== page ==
Contrary to popular belief, British politicians quite often speak the blunt truths that are hard for people to hear. The only problem is, they tend to defer doing so until they are in the House of Lords, safe from being sacked at elections for by voters enraged by whatever inconvenient truth they may have uttered.

In that fine tradition, it’s well worth reading Norman Fowler in the Daily Telegraph, writing about the NHS:

‘…we need an independent review with authority and clout to examine this whole area anew. A Royal Commission would most nearly fit that bill. It would inform the public in a way that no think tank can do and also have the capacity to transform the national conversation about the NHS. The essential task would be to address the financing question and to examine whether there are any new or additional ways in which resources can be gathered. No one should be deprived of health care because of a lack of resources. That, I believe, is common ground between all the parties – in spite of some of the self-serving rhetoric of Labour politicians. But nowhere is it written that the health service should be isolated from new ideas.’

Few questions are more sensitive than that of the health service. The fury of those who have spent decades believing the NHS is at any given moment being destroyed never seems to abate, even though such allegations always turn out to be bogus. It’s easy to see why MPs are always wary of raising even practical questions like how will we afford the rising costs of caring for an ageing population, lest they are chased out of town by a mob.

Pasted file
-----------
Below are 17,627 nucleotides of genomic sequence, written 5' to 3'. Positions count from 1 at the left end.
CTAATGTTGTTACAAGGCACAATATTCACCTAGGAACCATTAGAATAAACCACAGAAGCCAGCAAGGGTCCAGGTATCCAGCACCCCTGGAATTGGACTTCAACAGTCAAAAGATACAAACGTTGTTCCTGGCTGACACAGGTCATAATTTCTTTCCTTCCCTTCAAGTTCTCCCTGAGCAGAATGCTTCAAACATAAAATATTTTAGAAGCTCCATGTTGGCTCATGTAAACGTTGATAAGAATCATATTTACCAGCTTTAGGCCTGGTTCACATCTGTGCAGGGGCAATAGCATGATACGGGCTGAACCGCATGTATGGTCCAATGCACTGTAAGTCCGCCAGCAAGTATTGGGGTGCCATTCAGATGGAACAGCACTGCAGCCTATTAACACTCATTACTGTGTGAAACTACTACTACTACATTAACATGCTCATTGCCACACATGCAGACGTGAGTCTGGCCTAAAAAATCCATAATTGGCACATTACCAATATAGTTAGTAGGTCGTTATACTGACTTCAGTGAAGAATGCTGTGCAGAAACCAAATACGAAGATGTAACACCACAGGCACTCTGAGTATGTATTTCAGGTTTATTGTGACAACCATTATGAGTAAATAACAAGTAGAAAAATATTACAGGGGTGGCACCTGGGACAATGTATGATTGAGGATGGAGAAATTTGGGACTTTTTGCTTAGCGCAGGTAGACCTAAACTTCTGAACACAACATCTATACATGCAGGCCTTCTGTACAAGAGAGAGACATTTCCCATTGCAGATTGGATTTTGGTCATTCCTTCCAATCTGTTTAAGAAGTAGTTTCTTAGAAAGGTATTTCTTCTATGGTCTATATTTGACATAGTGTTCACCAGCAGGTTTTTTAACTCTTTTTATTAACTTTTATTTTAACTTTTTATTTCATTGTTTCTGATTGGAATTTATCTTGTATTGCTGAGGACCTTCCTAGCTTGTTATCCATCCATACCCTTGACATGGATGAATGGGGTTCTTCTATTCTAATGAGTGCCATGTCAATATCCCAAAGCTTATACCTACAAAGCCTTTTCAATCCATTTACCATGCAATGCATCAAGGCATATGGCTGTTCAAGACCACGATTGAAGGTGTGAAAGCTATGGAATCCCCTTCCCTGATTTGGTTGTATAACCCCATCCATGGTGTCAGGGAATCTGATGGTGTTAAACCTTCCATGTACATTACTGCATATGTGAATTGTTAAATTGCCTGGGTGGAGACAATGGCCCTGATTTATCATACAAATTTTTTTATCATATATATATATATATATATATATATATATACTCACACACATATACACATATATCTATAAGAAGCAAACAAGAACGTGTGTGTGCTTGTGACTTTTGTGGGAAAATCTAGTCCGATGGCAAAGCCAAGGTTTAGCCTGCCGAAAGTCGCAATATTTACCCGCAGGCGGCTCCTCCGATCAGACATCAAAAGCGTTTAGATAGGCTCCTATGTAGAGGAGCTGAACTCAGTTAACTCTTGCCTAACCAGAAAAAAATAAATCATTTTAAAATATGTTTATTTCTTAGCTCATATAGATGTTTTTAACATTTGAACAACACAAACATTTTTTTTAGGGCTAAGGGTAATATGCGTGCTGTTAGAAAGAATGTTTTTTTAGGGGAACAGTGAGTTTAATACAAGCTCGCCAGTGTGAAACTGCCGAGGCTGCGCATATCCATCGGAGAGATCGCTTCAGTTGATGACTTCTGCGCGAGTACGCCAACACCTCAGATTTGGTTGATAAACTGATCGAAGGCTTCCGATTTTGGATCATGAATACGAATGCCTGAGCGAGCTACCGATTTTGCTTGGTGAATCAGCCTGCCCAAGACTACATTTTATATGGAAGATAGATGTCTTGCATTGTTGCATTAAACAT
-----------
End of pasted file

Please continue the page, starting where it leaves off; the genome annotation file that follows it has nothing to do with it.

Fowler’s proposal – that a Royal Commission should be appointed to study such questions in detail – is the most feasible approach to opening these long-overdue discussions. No doubt some would take it as another opportunity to accuse the Government of flogging the whole thing off, but such accusations from people who make them anyway would be an acceptable political price to pay for the opportunity to take a proper, long-term look at the nation’s healthcare.

In effect, the idea would be a subset of Paul Goodman’s proposal for an affordability commission, whose job would be to investigate the long-term fiscal sustainability of the British state. After all, the NHS is just one arm of the state facing such issues – others which would benefit from close scrutiny include pensions, transport infrastructure, PFI and energy. Better to work out a plan now than to have to do it years down the line once a true crisis had begun.

46 comments for: A Royal Commission on the future of the NHS makes practical and political sense

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